Computed Tomography of ARVCD

Computed tomographic (CT) imaging utilizing the x-ray technology was developed in the early 1970s, and has been used extensively for its ability to provide cross-sectional images of the body [50]. There has been a rapid development of CT technology, particularly in the last 10 years, focused on cardiac imaging. The latest generation CT scanners, namely the multidetector CT (MDCT), provide excellent spatial resolution, and allow accurate high-resolution assessment of morphological detail of both ventricles [51-52]. Intravenous injection of a non-ionic contrast agent provides excellent contrast resolution with clear delineation of the ventricular endocardium. Multiple cardiac phases can be extracted, with animated movies of the beating heart made available for visual assessment of global and regional function. Quantitative determinations of ventricular mass, right and left ventricular volumes, and global ventricular function can be performed in a variety of cardiac pathologic states [51]. CT is fast, easy to perform, and has good im age quality. Although images are acquired only in the axial plane, the acquisition of a 3-dimensional dataset allows reformatting in any desirable plane. For the above reasons CT is a clinically valuable, noninvasive tool for assessment of myocardial pathology.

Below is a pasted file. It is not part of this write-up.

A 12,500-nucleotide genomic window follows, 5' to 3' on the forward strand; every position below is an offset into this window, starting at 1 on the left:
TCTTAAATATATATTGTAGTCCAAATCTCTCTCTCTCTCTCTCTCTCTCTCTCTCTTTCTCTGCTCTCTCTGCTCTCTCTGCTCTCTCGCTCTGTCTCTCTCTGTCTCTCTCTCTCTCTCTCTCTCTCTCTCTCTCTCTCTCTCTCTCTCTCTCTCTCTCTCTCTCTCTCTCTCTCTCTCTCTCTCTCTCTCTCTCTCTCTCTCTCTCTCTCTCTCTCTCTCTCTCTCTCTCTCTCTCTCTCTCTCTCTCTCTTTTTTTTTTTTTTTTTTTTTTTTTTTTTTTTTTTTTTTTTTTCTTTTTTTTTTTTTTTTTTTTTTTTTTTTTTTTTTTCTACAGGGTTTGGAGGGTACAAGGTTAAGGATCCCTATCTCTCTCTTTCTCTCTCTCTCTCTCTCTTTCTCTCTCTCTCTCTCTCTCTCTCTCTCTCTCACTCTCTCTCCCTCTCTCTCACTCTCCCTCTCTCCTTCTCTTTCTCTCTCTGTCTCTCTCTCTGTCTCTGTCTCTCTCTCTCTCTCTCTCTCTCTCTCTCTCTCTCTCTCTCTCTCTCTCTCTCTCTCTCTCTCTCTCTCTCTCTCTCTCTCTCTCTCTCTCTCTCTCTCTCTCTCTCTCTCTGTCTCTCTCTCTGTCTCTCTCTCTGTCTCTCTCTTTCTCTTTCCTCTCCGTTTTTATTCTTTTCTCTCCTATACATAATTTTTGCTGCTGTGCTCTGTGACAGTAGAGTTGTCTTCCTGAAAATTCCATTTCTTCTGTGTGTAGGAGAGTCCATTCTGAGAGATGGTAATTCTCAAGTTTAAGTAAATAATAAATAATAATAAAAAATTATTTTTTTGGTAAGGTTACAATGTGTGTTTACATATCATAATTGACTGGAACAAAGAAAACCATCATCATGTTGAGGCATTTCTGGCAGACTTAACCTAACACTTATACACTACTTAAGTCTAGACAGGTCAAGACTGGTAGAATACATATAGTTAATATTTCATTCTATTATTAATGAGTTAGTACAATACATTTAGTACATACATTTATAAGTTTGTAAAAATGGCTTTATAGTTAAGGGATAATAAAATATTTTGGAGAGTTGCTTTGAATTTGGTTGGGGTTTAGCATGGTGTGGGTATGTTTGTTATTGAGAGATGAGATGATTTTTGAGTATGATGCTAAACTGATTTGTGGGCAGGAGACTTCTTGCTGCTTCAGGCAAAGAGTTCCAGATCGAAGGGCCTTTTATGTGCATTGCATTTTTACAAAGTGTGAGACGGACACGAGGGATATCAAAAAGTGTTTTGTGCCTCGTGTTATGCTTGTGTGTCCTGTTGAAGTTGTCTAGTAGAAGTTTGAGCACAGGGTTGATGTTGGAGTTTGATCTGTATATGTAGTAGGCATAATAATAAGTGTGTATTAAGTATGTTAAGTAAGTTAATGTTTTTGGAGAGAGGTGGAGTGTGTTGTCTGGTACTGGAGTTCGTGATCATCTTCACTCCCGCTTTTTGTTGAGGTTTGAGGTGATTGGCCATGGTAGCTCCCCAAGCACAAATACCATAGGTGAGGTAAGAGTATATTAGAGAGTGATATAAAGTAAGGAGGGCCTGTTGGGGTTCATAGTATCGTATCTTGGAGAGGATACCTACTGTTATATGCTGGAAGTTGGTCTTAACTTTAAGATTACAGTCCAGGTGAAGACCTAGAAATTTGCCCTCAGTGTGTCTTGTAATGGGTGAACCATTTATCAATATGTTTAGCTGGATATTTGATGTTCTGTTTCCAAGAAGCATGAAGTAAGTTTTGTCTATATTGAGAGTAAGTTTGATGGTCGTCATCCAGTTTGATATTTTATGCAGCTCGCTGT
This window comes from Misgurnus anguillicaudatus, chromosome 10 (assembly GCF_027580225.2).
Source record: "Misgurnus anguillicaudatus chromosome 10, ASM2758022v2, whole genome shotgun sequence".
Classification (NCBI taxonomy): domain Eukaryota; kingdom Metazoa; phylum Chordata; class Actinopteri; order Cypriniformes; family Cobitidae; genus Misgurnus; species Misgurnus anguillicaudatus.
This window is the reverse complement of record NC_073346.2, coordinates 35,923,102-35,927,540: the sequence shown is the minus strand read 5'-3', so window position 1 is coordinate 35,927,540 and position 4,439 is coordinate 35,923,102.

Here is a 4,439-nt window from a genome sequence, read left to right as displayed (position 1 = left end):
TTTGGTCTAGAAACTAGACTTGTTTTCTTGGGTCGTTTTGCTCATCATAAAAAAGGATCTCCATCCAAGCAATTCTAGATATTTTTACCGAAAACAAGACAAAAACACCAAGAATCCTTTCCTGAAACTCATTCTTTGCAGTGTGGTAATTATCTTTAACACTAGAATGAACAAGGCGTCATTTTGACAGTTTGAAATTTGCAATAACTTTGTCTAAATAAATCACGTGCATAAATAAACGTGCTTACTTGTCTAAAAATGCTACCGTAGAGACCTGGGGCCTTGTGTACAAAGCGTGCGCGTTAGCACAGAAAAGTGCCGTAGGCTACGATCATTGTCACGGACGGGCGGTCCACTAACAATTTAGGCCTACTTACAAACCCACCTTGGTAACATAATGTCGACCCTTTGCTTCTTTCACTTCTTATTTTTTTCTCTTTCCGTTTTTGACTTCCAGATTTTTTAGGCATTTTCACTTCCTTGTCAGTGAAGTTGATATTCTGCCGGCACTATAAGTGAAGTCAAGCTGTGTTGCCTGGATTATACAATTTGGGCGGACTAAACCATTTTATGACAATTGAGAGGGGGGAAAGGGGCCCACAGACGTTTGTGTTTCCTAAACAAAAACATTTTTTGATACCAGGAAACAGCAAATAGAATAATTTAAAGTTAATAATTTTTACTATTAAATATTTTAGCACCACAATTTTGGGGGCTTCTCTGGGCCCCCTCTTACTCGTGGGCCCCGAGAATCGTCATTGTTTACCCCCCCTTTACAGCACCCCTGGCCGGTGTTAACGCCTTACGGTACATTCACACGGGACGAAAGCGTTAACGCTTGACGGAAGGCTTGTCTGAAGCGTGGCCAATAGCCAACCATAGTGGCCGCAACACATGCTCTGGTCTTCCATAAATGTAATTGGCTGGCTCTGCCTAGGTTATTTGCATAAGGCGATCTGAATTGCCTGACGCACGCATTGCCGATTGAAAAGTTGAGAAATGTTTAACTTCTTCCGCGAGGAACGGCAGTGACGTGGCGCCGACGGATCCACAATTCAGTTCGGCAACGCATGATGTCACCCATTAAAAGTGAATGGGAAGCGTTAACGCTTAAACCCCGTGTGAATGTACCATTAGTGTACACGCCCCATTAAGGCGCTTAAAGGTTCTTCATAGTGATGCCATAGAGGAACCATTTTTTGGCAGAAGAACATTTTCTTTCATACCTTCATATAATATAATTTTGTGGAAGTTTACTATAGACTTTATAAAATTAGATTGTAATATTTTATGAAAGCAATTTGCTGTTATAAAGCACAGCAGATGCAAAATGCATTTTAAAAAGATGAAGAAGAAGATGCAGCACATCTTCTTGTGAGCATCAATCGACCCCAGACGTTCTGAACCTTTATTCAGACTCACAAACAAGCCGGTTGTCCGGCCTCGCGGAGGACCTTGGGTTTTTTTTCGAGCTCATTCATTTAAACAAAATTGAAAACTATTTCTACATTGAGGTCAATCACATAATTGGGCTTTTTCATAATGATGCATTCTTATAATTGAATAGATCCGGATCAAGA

Similar to MR imaging, CT imaging also has the capability to provide tissue characterization of the myocardium. Using CT, Dery et al. [53] were the first to demonstrate a dilated hypokinetic right ventricle with a markedly thin anterior wall and normal left-sided chambers in an elderly patient with ARVC/D and RV failure. The ability of conventional CT to detect intramyocardial fat in ARVC/D was first reported by Villa et al. [54] in a series of seven patients with ARVC/D; subsequently, Sotozono et al. [55] provided biopsy confirmation of CT findings. They also demonstrated the ability of CT imaging to provide excellent anatomic details of the RV and the LV in a patient with advanced ARVC/D. Since that time, there have been only a few investigators who have used CT to image ARVC/D.

CT Imaging Findings in ARVC/D

Hamada et al. [56] imaged four ARVC/D patients who had abnormalities on electrocardiography and angiography using electron bean CT (EBCT). With contrast enhanced volume mode scanning they were able to demonstrate morphologic abnormalities in ARVC/D: (a) abundant epicardial fat, (b) low attenuation trabeculations, (c) scalloping of RV free wall, and (d) intramyocardial fat deposits. Quantification of ventricular volumes was performed on cine mode scanning, which showed regional dysfunction and depressed global RV function respectively. Tada et al. [57] added ten more ARVC/D patients to the above series and compared electron beam CT findings in 16 age-matched, non-ARVC/D patients with RV dilation/ dysfunction with 13 control subjects. Intramyocar-dial fat was defined based on tissue attenuation values. The attenuation value for epicardial adipose tissue is approximately —65±10 Hounsfield units (HU), and 5 to -17 HU for intramyocardial fat, which is far less than that of myocardium. Using the above values, none of the control subjects, and no patient without ARVC/D showed any evidence of intramyocardial fat, or any other qualitative features of ARVC/D as described by Tada et al. [57]. The frequencies of abundant epicardial fat, low-attenuation trabeculae, scalloping and intramyocar-